Year: ca. 1950s
Medium: oil on canvas
Size: 25 x 30 in.
Purchased with funds provided by the Friends of American Art, 2020.03
The Fisherman’s Shack
Albert E. Backus (American , b.1906 - d.1990)
The setting of The Fisherman’s Shack is a stretch of the Indian River near Ft. Pierce. A rutted dirt road runs along the shore to a dock with a shack. Several fishermen are seen working on the dock while their small boats ride at anchor nearby. These telling details provide a glimpse at life in old Florida before the explosive development booms that were soon to come.
The Fisherman’s Shack was painted during what many consider Backus’s best period, the late 1940s and 50s. At this time, he painted in an impressionist style, applying paint with a palette knife in thick, richly colored strokes. This technique is evident throughout the painting and creates a sparkling effect as the late afternoon sun casts a golden light across the landscape, dock, and boats. The painting’s warm glow is further enhanced by rosy colored clouds passing overhead. While the setting and atmosphere Backus has created in The Fisherman’s Shack are imbued with the spirit of old Florida, it captures a sense of place that is still familiar today.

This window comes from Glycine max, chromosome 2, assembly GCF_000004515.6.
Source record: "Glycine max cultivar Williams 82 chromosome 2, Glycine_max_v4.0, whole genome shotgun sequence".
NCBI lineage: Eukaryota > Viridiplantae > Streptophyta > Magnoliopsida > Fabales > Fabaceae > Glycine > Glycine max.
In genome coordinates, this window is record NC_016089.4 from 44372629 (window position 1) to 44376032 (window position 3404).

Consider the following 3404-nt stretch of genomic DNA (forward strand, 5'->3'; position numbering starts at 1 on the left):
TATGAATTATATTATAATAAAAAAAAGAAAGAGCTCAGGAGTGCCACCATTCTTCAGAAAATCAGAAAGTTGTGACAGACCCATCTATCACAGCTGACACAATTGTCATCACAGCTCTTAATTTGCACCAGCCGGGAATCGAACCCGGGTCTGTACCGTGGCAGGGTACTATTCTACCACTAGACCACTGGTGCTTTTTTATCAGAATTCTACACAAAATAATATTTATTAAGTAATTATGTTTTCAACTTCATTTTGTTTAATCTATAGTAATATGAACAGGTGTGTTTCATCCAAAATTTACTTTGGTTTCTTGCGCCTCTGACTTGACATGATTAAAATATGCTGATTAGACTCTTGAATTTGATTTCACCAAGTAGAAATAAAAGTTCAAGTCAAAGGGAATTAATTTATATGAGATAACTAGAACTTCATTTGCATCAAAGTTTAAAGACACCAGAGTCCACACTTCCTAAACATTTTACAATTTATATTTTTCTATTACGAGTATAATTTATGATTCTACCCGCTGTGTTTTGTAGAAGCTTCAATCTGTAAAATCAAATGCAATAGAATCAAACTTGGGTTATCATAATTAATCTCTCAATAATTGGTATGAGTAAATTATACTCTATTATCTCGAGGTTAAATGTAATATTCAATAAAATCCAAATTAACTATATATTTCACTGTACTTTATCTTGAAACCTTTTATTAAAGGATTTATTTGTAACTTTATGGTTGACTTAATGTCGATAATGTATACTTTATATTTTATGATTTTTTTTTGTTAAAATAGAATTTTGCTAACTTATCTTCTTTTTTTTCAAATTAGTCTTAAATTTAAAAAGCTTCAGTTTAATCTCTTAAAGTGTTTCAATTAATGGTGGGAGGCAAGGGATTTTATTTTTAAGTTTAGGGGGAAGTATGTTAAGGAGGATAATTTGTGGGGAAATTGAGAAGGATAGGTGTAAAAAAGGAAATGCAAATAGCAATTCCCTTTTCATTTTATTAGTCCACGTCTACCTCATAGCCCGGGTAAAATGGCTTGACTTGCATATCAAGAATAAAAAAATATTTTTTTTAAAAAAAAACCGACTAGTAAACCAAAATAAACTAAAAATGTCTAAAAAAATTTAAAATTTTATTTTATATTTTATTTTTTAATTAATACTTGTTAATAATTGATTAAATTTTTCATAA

About Albert E. Backus
Albert Ernest “Beanie” Backus considered the “dean” of Florida landscape painting, created iconic images of the unspoiled beauty of Florida in and around his home in Ft. Pierce. Many of his paintings depict the varied natural environments of the region such as backcountry glades, ranch lands, and windswept beaches at a time when there was often no evidence of development.
In other paintings such as The Fisherman’s Shack, Backus captured scenes of everyday life, particularly that of men working on boats or fishing along the Indian River. With a career that spanned more than 50 years, Backus was among the first native Floridians to earn distinction as a leading regional landscape painter. He was also renowned as a community leader and mentor for young artists including several of the Florida Highwaymen. In recognition of his lifelong contribution to the state’s cultural vitality, in 1993 Backus was inducted into the Florida Artists Hall of Fame.